High Five

by Janet Evanovich

Published by St. Martin's Press

292 pages, 1999


Buy it online









"Five" is a "10"

Reviewed by Karen G. Anderson


As a little girl, Stephanie Plum used to dress up her Barbie without underpants. Twenty years later, it's her own backside (and a nice little backside it is) that's figuratively exposed while she chases down deadbeats as a freelance "bounty hunter" for her cousin Vinnie's bail-bond agency in Trenton, New Jersey.

Author Janet Evanovich minces no words and strikes no artsy poses in High Five, her latest unabashedly hilarious novel (after One for the Money, Two for the Dough, Three to Get Deadly, and Four to Score) about Stephanie's not-so-brilliant career as a low-level investigator. In a genre with a penchant for noir, High Five stands out like chartreuse. Consider this cast of characters:

Stephanie's mentor, Ranger, a dark, handsome fitness buff. He does security work "in that gray area just beyond entirely legal" and has an interest in Stephanie that is well beyond entirely professional.

Her off-and-maybe-on-again boyfriend, Joe Morelli, a plainclothes cop with a laid-back and sexy Clint Eastwood style. "I love you," Joe reassures her. "I just don't want to marry you."

Her current quarry, Randy Briggs. An unlikely bail jumper, Briggs is a clean-cut computer programmer who failed to show up in court for a minor case. When Stephanie stakes out his apartment, he slips her this note: "Dear Loser, I know you're there and I'm not coming home until you leave."

And, of course, Stephanie's mom. Mrs. Plum's solutions to life's problems are simple: roast lamb, roast chicken, coffeecake, and chocolate-chip cookies. Mom, dad, aunts, uncles, and grandmother all live in a Trenton neighborhood known as "the burg," which Evanovich describes almost wistfully:

If you were born and raised in the burg, you're a burger for life. Houses are small and obsessively neat. Televisions are large and loud. Lots are narrow. Families are extended. There are no pooper scooper laws in the burg. If your dog does his business on someone else's lawn, the next morning the crap apples will be on your front porch. Life is simple in the burg.

Amazingly, there's a juicy mystery at the center of all this kitsch and kin. Stephanie's cheapskate Uncle Fred has vanished in broad daylight from a shopping-center parking lot. He'd been in the midst of errands that included demanding a two dollar refund from the local garbage hauler because of a missed collection. Aunt Mabel seems more interested in trading in Fred's old station wagon for a new luxury car than in locating her spouse. But she does give Stephanie some disturbing photographs she found in Fred's desk: shots of an apparently dismembered body.

"I had a missing uncle who quite possibly had butchered a woman and stuffed her parts in a body bag," Stephanie muses at one point. "But I was also a month overdue on my rent. Somehow I was going to have to manage both problems."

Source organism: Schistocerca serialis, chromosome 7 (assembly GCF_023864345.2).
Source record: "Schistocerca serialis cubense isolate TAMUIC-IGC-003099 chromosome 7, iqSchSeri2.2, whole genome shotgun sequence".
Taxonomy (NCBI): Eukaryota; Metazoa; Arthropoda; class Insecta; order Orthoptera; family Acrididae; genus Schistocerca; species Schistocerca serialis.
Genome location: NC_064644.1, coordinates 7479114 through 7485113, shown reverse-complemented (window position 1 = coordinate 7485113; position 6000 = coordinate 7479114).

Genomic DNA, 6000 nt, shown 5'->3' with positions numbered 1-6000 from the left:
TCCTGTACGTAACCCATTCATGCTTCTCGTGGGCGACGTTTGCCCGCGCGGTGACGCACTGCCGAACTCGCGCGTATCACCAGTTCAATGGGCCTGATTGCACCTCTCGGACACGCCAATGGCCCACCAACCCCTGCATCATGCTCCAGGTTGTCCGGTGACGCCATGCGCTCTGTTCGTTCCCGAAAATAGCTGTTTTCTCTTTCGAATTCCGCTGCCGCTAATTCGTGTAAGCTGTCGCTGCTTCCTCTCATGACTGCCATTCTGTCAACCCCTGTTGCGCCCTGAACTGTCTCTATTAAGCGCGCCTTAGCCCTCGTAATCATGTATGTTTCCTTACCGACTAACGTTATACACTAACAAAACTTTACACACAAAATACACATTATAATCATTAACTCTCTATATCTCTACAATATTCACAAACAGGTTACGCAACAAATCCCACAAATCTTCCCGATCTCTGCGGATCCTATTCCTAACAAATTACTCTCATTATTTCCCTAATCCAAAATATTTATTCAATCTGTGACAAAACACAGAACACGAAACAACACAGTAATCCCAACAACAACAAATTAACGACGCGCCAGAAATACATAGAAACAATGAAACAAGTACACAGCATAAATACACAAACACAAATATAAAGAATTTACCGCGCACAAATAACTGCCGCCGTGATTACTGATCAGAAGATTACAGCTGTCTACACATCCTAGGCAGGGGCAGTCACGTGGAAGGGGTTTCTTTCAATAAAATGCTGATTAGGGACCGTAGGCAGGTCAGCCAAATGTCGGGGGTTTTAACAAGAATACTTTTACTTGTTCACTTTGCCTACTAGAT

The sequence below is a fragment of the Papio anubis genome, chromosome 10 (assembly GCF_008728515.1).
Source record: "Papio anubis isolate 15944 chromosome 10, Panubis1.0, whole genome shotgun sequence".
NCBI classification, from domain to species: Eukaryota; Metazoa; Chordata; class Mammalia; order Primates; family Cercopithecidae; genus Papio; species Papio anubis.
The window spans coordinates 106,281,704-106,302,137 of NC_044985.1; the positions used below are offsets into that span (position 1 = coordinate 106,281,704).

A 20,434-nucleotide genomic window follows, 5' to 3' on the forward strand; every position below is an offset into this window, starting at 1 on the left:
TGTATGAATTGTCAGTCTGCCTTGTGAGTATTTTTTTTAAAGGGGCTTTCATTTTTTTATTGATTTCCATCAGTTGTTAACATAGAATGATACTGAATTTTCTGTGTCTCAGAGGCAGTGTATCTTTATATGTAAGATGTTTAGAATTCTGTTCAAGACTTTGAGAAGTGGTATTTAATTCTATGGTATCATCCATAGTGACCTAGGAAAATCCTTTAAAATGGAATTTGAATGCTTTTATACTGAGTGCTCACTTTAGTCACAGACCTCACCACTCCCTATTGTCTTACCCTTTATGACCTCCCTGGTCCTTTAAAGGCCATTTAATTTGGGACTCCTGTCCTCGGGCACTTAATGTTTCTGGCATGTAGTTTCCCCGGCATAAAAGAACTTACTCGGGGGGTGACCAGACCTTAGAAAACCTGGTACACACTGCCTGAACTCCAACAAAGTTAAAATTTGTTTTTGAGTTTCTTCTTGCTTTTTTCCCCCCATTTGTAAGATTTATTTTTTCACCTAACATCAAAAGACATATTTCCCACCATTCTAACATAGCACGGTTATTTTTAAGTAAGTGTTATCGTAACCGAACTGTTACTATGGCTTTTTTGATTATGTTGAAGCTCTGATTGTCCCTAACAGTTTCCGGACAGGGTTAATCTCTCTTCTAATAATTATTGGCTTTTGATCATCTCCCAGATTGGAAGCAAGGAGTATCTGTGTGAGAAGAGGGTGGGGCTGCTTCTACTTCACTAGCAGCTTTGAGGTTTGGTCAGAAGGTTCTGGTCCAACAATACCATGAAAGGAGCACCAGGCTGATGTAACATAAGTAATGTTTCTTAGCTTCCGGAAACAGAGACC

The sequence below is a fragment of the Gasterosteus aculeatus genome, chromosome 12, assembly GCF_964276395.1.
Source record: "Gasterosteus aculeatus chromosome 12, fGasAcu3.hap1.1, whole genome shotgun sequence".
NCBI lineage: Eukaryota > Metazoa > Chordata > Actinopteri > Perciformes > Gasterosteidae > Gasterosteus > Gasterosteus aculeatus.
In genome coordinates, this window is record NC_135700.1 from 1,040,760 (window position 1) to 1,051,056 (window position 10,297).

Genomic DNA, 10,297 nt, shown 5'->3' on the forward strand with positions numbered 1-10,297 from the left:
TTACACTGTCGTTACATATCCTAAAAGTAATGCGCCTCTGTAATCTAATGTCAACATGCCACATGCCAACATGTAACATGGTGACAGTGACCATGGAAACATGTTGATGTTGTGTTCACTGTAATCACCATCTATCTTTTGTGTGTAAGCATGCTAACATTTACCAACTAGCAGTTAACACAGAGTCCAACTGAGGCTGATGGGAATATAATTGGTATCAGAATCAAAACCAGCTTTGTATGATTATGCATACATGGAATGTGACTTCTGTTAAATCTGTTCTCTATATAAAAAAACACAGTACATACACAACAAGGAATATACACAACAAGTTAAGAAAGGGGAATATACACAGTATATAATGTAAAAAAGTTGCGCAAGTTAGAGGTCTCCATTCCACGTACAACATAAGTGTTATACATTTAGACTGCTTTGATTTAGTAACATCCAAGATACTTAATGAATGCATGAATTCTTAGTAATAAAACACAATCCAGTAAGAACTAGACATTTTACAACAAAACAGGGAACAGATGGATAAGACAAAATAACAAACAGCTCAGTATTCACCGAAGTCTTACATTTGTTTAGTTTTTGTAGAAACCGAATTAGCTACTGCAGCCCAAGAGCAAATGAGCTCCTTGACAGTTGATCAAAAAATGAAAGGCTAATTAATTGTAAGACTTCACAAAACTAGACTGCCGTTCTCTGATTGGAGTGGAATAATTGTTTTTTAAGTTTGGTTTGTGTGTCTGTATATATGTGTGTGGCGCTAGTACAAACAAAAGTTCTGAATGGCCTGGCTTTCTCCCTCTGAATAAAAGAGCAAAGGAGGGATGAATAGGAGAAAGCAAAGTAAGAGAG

Manage is not quite the word for what transpires. Stephanie sandwiches her investigation of Uncle Fred's disappearance in between a series of desperately needed assignments from Vinnie and Ranger -- each of which she bungles spectacularly, with devastating results. Before you're halfway through the book, for instance, she's destroyed two of Ranger's company cars, one a sport utility vehicle, the other a Porsche. "Cars are easy to come by. People are harder to replace," the laconic Ranger says gallantly after the Porsche explodes, adding, "You might be more the Humvee type."

Amidst her professional debacles, she deals with the advances of Morelli and Ranger, charmers both. But Briggs the bail jumper is delaying everyone's gratification. Burglars ransacked his apartment while Stephanie was hauling him off to court. To Stephanie's relief, he's promised not to sue Vinnie's firm -- but only on the condition that Stephanie takes him in as her houseguest until his apartment is redone.

Stephanie is not only being admired and imposed upon, she's being followed. One of her stalkers is a recently released rapist she helped put away, Benito Ramirez, a heavyweight boxer who creepily refers to himself in the third person as "the champ." Also on her tail, though, is a mysterious man named Bunchy, who claims to be a bookie looking for her Uncle Fred. Stephanie finally shakes Bunchy off with a little help from her coworker Lula, a former hooker ("200 pounds in a pair of size 9 jeans") who -- in one of this novel's most over-the-top scenes -- leans through Bunchy's car window, grabs him by the neck, and French kisses him into submission while Stephanie speeds away.

Evanovich definitely favors the Lula approach as it applies to writing. She packs more punch -- and punchlines -- than does any other writer in the increasingly crowded female-P.I. field. She turns blue-collar stereotypes inside out and back again like someone pairing socks.

Evanovich got her start as an author writing romance novels (the "Loveswept" series, now out of print and becoming collectible). Don't let this deter you from reading High Five -- there's not a blush or a sigh in this story, though I suspect the romance genre has something to do with its tantalizing surprise ending. You go, girl! | June 1999


KAREN G. ANDERSON writes regularly about crime fiction for January Magazine.


To learn more about author Janet Evanovich and her novels, check out her Web site.